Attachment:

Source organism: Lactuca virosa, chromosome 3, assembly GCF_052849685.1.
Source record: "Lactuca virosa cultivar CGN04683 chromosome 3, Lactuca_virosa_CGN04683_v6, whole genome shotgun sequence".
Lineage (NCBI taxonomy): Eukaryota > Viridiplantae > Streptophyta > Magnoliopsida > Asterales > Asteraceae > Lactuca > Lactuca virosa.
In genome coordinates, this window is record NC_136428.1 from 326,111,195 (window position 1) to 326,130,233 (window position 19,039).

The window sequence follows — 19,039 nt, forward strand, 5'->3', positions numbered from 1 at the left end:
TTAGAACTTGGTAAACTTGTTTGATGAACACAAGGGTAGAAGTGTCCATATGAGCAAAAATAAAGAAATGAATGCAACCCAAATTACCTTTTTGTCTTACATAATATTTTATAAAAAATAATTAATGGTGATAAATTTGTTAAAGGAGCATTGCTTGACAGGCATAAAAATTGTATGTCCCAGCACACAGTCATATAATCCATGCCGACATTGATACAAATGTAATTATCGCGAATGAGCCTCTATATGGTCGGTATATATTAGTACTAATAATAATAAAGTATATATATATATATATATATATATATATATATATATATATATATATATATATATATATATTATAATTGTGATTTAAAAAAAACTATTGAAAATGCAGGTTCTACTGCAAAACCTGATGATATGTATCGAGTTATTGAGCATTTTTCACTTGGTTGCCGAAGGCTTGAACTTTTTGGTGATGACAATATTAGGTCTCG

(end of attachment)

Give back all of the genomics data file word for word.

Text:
Source organism: Lactuca virosa, chromosome 3, assembly GCF_052849685.1.
Source record: "Lactuca virosa cultivar CGN04683 chromosome 3, Lactuca_virosa_CGN04683_v6, whole genome shotgun sequence".
Lineage (NCBI taxonomy): Eukaryota > Viridiplantae > Streptophyta > Magnoliopsida > Asterales > Asteraceae > Lactuca > Lactuca virosa.
In genome coordinates, this window is record NC_136428.1 from 326,111,195 (window position 1) to 326,130,233 (window position 19,039).

The window sequence follows — 19,039 nt, forward strand, 5'->3', positions numbered from 1 at the left end:
TTAGAACTTGGTAAACTTGTTTGATGAACACAAGGGTAGAAGTGTCCATATGAGCAAAAATAAAGAAATGAATGCAACCCAAATTACCTTTTTGTCTTACATAATATTTTATAAAAAATAATTAATGGTGATAAATTTGTTAAAGGAGCATTGCTTGACAGGCATAAAAATTGTATGTCCCAGCACACAGTCATATAATCCATGCCGACATTGATACAAATGTAATTATCGCGAATGAGCCTCTATATGGTCGGTATATATTAGTACTAATAATAATAAAGTATATATATATATATATATATATATATATATATATATATATATATATATATATATATATATTATAATTGTGATTTAAAAAAAACTATTGAAAATGCAGGTTCTACTGCAAAACCTGATGATATGTATCGAGTTATTGAGCATTTTTCACTTGGTTGCCGAAGGCTTGAACTTTTTGGTGATGACAATATTAGGTCTCG